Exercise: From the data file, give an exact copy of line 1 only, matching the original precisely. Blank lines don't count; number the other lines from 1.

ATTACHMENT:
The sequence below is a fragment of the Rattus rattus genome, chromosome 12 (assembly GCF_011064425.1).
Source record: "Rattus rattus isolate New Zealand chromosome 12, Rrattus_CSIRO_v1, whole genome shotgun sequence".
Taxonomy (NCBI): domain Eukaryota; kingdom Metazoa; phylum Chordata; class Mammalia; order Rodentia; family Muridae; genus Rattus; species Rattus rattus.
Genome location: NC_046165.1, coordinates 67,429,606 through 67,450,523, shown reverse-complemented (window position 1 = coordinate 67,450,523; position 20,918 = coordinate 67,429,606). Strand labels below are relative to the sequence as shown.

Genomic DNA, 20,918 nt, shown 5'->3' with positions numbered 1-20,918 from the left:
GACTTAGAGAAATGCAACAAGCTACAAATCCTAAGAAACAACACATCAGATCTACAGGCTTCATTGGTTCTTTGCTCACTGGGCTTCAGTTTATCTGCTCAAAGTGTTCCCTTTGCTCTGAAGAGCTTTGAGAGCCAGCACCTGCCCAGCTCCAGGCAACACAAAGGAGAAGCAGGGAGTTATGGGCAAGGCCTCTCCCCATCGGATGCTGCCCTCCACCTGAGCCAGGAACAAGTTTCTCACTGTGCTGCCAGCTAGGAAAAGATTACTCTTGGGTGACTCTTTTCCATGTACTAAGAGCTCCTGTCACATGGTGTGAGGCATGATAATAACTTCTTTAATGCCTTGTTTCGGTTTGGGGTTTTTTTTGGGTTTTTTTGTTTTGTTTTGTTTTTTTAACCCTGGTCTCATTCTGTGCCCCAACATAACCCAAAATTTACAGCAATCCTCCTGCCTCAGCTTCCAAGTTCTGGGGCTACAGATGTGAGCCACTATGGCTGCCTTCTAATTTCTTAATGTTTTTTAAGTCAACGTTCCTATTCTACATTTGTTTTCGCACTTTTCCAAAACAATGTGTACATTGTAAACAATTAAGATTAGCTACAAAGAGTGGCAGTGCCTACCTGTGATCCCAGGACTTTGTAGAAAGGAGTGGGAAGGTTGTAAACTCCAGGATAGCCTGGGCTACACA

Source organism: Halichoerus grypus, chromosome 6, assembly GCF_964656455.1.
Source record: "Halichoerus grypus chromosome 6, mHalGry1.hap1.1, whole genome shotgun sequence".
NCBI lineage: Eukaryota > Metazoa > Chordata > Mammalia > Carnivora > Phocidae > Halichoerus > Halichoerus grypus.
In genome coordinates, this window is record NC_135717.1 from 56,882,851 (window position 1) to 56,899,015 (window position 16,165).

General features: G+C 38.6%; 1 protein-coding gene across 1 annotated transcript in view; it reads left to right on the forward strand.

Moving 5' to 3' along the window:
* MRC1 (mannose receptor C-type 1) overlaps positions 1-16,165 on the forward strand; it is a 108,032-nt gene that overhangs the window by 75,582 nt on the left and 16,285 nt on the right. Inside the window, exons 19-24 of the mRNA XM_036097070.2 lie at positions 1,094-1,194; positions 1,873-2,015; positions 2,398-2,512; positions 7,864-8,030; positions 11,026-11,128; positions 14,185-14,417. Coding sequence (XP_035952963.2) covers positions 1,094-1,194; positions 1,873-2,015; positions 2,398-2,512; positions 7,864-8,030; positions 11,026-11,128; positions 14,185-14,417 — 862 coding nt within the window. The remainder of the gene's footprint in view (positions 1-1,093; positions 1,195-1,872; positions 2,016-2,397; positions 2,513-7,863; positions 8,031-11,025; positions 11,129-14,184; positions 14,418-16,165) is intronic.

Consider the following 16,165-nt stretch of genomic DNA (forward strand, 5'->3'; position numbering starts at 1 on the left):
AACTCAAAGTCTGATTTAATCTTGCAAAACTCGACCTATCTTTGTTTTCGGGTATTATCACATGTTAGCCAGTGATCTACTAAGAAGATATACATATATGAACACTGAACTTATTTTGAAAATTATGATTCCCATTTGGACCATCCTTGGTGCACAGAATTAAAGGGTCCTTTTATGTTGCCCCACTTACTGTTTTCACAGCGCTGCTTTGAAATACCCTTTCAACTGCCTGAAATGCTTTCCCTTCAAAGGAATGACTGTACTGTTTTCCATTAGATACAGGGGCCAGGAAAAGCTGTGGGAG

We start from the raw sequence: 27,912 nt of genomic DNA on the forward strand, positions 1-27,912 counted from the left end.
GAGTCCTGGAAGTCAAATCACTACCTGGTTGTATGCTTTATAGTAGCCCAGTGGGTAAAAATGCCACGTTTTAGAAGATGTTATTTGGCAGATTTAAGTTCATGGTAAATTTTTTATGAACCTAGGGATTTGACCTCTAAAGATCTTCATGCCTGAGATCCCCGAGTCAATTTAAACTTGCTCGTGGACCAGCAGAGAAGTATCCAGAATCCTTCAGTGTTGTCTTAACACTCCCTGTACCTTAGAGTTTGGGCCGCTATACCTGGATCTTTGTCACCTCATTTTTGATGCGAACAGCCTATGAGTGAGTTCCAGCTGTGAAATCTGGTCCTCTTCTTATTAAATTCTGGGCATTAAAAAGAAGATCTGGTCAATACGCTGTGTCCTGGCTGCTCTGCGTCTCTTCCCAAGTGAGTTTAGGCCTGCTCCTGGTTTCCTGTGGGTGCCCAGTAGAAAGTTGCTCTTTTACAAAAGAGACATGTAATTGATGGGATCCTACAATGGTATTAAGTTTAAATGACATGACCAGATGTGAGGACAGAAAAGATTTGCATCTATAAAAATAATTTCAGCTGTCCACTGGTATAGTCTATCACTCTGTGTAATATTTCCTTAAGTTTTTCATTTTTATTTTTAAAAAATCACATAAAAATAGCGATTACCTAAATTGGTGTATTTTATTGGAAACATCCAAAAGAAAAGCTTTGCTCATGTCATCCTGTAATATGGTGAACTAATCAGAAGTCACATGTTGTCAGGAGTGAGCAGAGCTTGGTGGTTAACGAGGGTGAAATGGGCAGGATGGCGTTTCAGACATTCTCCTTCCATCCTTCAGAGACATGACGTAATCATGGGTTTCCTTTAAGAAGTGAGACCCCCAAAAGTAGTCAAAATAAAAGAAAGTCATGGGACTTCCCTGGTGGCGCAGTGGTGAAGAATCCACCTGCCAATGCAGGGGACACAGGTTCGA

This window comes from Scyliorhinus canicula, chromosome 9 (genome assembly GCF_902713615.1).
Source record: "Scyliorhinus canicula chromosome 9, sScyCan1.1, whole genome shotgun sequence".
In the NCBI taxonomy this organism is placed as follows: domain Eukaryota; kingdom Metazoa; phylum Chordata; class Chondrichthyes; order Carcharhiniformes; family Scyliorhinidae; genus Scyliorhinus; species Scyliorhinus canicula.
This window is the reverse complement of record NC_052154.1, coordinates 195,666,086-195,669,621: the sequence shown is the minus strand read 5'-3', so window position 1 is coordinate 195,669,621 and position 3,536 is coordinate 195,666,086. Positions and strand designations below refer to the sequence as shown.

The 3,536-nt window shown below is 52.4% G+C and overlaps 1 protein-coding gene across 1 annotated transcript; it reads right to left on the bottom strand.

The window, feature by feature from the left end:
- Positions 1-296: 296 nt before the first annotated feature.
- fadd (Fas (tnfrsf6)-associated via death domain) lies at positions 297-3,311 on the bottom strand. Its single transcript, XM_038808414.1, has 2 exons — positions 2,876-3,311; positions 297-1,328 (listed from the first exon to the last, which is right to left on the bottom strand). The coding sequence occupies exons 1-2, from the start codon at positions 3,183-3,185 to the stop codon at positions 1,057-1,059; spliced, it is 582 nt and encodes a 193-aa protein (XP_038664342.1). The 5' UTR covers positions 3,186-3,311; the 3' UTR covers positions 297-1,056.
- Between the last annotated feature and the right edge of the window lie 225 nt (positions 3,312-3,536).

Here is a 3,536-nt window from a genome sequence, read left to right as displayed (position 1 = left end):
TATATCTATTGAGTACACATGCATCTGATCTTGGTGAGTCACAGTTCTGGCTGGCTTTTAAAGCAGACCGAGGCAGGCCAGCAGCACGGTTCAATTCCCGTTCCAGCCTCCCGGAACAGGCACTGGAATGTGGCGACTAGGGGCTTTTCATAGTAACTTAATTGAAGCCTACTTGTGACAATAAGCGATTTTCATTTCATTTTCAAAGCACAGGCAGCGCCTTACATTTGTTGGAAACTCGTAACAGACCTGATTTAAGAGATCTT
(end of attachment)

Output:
The sequence below is a fragment of the Rattus rattus genome, chromosome 12 (assembly GCF_011064425.1).